BBA Aviation Plc: More Than An Excellent Inflation Hedge For Retirement Portfolios

| About: BBA Aviation (BBAVY)
This article is now exclusive for PRO subscribers.

This is how BBA Aviation plc (OTCPK:BBAVF) (OTCPK:BBAVY) describes itself:

BBA Aviation plc is a provider of aviation services and aftermarket support to operators of business and general aviation, military and commercial aircraft. The Company delivers its services at over 220 locations on five continents. The Company operates through two segments: Flight Support segment and Aftermarket Services segment. The Company's Flight Support segment provides refuelling, ground handling and other services to the business, general and commercial aviation markets. Its Aftermarket Services segment maintain, manufacture and support engines and aerospace components, sub-systems and systems. The Flight Support segment consists of Signature Flight Support and ASIG, and Aftermarket Services and Systems segment consists of Engine Repair and Overhaul, Legacy Support and APPH. Its Flight Support has approximately 200 locations worldwide, and its Aftermarket Services has approximately 23 locations worldwide.

The company has a market capitalization of about US$2.5 billion; its ADR trades in the USA under the ticker symbol BBAVY. Each ADR corresponds to five original shares (that trade on the London Stock Exchange under the ticker symbol BBA).

Over the past few years, BBA's earnings were only about stable without any growth. This clearly depended on the financial crisis, which caused a reduction in business flight hours and corporate investment.

Hence, as investors anticipate aircraft movement and corporate investments to start growing again, during 2013 BBA's stock has steadily trended upwards.

Here are some key figures:

And this is the revenue segmentation by business:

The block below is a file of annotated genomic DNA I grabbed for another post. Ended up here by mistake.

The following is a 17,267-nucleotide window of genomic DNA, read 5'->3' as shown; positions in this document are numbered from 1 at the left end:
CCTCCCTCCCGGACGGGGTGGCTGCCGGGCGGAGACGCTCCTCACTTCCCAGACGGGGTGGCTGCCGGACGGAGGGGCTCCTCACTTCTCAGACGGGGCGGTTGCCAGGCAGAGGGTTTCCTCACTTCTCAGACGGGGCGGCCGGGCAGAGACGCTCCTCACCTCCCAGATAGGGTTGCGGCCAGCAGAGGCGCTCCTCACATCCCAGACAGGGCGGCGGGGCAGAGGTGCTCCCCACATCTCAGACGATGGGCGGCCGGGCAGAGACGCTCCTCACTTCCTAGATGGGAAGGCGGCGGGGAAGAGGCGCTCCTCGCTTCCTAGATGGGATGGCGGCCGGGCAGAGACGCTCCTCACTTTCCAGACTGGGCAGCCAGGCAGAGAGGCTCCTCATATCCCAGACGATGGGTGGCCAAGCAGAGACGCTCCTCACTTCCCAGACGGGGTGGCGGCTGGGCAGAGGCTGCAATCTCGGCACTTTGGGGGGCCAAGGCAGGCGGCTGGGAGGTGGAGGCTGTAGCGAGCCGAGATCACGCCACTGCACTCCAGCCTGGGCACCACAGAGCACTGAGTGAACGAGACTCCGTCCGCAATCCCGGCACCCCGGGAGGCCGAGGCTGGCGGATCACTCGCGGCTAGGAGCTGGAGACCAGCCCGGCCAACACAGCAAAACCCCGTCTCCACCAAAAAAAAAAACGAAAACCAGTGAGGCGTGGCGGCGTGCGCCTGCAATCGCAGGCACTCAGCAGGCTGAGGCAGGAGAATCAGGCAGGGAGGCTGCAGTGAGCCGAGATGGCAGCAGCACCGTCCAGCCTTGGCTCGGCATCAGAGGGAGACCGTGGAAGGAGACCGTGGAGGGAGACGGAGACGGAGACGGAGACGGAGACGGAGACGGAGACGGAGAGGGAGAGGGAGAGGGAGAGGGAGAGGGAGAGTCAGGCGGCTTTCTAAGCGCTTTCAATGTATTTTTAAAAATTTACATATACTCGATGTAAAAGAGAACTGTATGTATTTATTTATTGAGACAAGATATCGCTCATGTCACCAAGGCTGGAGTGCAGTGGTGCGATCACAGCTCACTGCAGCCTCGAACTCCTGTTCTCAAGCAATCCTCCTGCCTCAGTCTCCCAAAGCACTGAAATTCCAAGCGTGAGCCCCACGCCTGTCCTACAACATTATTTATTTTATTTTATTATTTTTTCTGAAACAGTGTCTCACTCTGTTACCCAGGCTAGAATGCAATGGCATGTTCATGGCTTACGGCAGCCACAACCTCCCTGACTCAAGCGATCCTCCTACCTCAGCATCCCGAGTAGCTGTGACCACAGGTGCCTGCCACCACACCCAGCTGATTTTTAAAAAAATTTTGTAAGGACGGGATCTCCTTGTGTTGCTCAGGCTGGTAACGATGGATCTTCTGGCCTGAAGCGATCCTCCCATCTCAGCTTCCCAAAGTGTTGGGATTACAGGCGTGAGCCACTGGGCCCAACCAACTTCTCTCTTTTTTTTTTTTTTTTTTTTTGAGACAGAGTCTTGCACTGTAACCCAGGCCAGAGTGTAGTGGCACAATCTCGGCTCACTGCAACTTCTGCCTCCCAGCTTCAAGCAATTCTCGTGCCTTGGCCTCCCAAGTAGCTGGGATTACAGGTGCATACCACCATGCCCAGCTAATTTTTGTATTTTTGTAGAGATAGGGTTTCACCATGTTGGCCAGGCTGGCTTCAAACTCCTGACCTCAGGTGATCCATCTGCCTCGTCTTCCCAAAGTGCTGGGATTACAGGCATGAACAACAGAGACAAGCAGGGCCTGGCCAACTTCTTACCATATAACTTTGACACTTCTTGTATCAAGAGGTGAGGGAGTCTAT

Operating margins are about 10% for the Flight Support segment and about 11% for the Aftermarket Services segment, hence the segmentation of operating profits is roughly the same as revenue segmentation.

- So why am I considering the stock for retirement portfolios?

Let's take a closer look at BBA's segments and its business dynamics.

Flight Support Segment

With over 100 locations, Signature Flight Support is the largest fixed base operation (FBO) network in the world. Its main activity is to provide business travellers a high-quality, full service support like refuelling, hangar and office rentals. The industry has strong barriers to entry. First of all, the requirement for a lease from an airport authority to operate an FBO. (The average unexpired lease term of BBA's FBO network in the USA is 17 years, hence there is little risk of material contract expiries in the near future.)

ASIG, the commercial flight support segment, is the world's leading independent refueller with operations at 70 airports worldwide. It provides support to commercial airlines, e.g. refuelling, baggage handling, maintenance and de-icing. It is easy to see the barriers to entry in this market. Few companies have the technical expertise necessary to provide commercial aviation services and the authorizations required to operate at individual airports are not easy to obtain.

Basically, Signature and ASIG operate as monopolies or inside oligopolistic structures. Moreover, the economics of the service business are favourable: BBA points out that its businesses "have a service focus and operate with low asset intensity and a naturally flexible cost base, making them highly cash generative and therefore inherently well suited to deal with market cyclicality."

Aftermarket Services and Systems Segment

This segment is made of three different businesses.

1) Engine Repair & Overhaul has been granted licenses from OEMs to service their engines. It is authorised for engine overhauls on 80% of the business and general aviation engines now in service.

2) Legacy Support basically provides cost-effective, high-quality solutions in the continuing support of maturing aerospace platforms. This is again a monopolistic business. As planes get older, OEMs stop manufacturing replacement parts and grant Legacy a licence to build them on its own. Legacy thus often becomes the only provider worldwide for replacement parts that are necessary to continue operating older aircraft.